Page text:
There's also the ability to track your weight as well as your water and caffeine intake so you have a better idea of the calories you're consuming.
When it comes to tracking individual exercise sessions you can setup the type of activity you want - with walking, running, cycling and hiking on offer - as well as setting a goal for speed, distance or calorie expenditure.
On the Gear S3, there are bespoke widgets that give you very quick and instant access to start running/exercise sessions, as well as quickly logging any water or caffeinated drinks you consume.
There's a coaching function too on the Android app thanks to partnership with the Coach by Cygna app. There are tips or challenges to accept, but they are more along the lines of gently suggesting a lifestyle change, than putting in place a plan to achieve a 10k personal best.
When it comes to tracking exercise sessions S Health offers a lot of the same detail provided by bespoke running and fitness apps. Once the route is recorded you can open up the data and view the route map, heart rate and pace graph as well as a long list of other information (which includes distance, workout duration, calories burned, pace details, heart rate range, elevation and cadence).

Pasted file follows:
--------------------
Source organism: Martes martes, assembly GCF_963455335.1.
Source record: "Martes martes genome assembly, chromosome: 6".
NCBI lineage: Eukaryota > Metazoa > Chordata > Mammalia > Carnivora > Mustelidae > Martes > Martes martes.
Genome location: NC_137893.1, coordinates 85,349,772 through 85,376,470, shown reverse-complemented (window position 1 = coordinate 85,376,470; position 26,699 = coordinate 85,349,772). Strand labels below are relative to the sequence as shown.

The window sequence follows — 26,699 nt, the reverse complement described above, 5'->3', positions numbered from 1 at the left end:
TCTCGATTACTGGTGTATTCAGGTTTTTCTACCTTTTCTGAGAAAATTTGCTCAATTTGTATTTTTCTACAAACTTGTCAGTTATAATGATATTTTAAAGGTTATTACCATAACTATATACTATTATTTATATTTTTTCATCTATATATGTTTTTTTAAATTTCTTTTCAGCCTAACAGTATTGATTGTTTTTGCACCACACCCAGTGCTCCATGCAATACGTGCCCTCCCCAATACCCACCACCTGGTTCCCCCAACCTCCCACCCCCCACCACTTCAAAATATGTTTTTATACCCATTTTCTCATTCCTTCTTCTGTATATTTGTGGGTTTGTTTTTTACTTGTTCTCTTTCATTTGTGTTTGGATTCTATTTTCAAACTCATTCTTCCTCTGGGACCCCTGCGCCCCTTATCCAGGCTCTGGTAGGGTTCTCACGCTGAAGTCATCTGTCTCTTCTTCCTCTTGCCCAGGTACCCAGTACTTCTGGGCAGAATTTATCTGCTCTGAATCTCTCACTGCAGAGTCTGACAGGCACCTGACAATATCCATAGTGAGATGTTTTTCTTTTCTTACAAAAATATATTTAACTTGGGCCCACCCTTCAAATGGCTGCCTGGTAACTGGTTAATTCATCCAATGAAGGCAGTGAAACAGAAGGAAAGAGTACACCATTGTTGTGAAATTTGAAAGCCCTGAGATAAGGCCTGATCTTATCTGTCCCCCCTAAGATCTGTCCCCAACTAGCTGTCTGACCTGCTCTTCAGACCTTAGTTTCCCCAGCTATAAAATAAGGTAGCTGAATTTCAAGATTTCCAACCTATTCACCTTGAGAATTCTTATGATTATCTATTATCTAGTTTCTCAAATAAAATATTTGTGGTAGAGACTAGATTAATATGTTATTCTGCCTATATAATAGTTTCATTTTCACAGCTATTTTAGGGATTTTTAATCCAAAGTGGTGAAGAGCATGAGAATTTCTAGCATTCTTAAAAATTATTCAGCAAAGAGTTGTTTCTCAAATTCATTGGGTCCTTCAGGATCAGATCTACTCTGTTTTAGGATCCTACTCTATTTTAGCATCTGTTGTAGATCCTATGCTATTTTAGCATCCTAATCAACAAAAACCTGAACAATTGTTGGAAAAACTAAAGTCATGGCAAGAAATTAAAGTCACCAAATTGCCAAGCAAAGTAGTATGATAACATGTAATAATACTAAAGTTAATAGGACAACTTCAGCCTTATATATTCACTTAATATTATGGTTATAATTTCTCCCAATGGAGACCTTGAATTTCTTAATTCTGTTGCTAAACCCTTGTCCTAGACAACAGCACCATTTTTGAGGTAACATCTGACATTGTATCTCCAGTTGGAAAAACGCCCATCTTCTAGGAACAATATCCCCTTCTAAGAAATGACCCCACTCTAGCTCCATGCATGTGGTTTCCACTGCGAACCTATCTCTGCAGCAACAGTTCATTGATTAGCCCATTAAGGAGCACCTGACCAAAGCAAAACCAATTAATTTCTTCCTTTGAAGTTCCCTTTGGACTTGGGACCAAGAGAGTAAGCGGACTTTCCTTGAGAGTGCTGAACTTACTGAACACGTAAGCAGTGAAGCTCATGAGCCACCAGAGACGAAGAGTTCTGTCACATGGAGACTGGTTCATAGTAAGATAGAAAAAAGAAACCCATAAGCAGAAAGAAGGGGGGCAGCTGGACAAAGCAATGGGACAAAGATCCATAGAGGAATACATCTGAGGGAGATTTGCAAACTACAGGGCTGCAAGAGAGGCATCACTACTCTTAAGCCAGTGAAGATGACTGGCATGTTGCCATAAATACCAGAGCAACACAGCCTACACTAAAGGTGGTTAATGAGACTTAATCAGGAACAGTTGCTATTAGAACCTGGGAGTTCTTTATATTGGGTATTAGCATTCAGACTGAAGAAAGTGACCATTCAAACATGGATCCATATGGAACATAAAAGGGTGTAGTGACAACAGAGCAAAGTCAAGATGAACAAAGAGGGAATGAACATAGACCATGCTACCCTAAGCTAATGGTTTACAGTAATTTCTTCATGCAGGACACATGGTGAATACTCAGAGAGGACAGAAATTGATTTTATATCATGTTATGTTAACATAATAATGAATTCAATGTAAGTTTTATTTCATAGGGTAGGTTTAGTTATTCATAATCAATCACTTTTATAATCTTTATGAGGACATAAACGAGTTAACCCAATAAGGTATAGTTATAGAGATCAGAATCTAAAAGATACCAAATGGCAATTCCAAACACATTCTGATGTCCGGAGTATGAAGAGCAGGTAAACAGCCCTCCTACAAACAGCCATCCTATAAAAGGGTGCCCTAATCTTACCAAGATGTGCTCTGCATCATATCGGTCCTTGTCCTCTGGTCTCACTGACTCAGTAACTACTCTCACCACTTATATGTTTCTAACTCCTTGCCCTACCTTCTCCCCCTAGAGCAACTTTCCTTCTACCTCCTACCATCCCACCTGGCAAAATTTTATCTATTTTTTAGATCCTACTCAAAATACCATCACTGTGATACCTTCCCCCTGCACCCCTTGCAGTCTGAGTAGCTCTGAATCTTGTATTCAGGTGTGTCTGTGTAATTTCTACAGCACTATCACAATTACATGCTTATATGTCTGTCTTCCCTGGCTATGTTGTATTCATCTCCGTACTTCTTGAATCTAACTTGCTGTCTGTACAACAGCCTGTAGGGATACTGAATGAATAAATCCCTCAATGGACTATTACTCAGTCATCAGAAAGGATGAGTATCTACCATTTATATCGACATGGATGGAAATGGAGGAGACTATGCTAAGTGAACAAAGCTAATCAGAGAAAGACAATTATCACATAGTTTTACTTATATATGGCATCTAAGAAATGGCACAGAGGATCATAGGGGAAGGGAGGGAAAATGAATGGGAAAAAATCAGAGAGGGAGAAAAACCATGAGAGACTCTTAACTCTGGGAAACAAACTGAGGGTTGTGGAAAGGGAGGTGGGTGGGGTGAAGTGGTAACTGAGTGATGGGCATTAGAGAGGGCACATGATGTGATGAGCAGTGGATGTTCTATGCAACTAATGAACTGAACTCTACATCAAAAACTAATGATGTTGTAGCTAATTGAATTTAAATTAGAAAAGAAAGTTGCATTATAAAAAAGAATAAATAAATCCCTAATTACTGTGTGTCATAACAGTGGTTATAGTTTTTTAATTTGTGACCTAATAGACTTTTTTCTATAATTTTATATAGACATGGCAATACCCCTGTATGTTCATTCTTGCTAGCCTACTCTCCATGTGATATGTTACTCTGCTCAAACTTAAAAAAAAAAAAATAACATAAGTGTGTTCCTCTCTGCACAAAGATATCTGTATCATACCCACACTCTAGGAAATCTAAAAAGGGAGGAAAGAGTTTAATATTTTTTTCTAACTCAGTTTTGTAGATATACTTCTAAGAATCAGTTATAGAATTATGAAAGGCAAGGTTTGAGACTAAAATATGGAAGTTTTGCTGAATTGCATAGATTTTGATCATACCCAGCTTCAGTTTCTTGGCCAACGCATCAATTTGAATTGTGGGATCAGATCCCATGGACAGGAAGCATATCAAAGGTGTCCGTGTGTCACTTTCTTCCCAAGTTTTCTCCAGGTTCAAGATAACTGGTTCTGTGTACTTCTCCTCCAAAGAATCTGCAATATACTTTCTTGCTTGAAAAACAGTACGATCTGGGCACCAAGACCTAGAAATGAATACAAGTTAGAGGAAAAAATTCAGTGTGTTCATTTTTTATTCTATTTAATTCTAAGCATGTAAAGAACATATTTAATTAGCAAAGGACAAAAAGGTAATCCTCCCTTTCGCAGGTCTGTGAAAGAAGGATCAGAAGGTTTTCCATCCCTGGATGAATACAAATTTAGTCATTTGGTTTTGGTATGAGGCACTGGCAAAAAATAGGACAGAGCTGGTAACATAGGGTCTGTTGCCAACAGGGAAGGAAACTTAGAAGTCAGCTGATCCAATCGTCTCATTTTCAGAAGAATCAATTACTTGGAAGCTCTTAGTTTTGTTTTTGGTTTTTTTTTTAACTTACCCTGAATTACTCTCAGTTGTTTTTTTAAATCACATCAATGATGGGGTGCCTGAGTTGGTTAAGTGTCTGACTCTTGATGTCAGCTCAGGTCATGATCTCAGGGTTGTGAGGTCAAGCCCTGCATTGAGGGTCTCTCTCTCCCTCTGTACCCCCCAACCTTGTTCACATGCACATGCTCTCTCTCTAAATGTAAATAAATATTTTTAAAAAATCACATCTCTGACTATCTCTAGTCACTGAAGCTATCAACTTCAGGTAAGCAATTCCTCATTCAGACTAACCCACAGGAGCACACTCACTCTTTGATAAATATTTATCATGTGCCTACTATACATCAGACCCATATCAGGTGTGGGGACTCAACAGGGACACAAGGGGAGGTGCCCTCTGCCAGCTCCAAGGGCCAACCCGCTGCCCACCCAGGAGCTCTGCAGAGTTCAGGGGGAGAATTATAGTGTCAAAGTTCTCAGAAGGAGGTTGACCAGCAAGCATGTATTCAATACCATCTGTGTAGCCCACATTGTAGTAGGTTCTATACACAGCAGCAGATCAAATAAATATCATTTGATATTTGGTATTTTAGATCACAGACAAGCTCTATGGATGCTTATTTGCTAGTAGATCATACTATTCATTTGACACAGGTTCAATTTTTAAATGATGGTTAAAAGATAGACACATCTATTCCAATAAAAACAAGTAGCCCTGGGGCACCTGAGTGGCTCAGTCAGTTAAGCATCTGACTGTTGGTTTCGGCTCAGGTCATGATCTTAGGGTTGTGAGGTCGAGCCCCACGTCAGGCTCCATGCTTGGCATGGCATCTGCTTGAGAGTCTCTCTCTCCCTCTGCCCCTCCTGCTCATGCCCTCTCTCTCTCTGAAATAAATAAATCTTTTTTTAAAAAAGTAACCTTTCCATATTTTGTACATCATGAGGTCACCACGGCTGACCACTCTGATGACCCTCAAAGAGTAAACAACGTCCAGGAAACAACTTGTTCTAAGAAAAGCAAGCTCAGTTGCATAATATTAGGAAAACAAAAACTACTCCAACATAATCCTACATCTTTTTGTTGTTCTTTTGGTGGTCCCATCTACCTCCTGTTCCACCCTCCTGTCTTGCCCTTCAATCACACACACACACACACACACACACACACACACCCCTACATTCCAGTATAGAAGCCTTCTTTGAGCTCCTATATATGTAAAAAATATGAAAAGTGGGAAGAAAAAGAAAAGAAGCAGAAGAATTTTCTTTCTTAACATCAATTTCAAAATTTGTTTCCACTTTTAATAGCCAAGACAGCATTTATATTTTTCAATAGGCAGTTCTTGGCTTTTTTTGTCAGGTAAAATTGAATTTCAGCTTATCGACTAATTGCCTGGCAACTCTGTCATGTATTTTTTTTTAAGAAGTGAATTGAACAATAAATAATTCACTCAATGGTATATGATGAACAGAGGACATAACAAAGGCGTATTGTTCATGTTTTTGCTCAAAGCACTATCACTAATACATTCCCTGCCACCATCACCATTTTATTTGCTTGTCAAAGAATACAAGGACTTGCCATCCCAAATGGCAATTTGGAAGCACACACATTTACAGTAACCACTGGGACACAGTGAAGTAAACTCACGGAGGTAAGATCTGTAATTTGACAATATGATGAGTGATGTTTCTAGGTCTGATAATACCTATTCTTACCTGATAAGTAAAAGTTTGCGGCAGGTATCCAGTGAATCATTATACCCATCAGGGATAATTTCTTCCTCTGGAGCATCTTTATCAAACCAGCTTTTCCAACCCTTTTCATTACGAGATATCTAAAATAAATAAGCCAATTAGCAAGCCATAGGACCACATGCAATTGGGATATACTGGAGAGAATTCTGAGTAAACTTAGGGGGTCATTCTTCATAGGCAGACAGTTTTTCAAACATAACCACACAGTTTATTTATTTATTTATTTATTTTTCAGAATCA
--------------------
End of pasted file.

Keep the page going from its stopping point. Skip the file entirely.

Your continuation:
S Health review: Smartwatch experience
As you'd expect with a smartwatch, the S Health app takes the form of basic, round widgets on the Gear S2 and S3.
Launching the S Health app on a Gear S smartwatch means cycling through nine different widgets. Some, like the step, calorie and floors counter only show you information collected. Others, like the workout widget and water/caffeine ones allow to add data by either starting a workout, or by telling it that you've had another cup of Joe.
S Health review: The wider ecosystem
- Share information with multiple dedicated health apps
- Compete with friends in "Together"
- Rewards for breaking own records
In the past, one of the biggest criticisms about S Health was how it tied you in to the company's own services and products. It wasn't great at talking to other, better and more popular fitness apps, and it would only run on Samsung phones. Now, it's a vastly different scenario.
Not only can you install the app on most Android phones, there are a number of options for tying in its strengths with other bespoke fitness and exercise apps.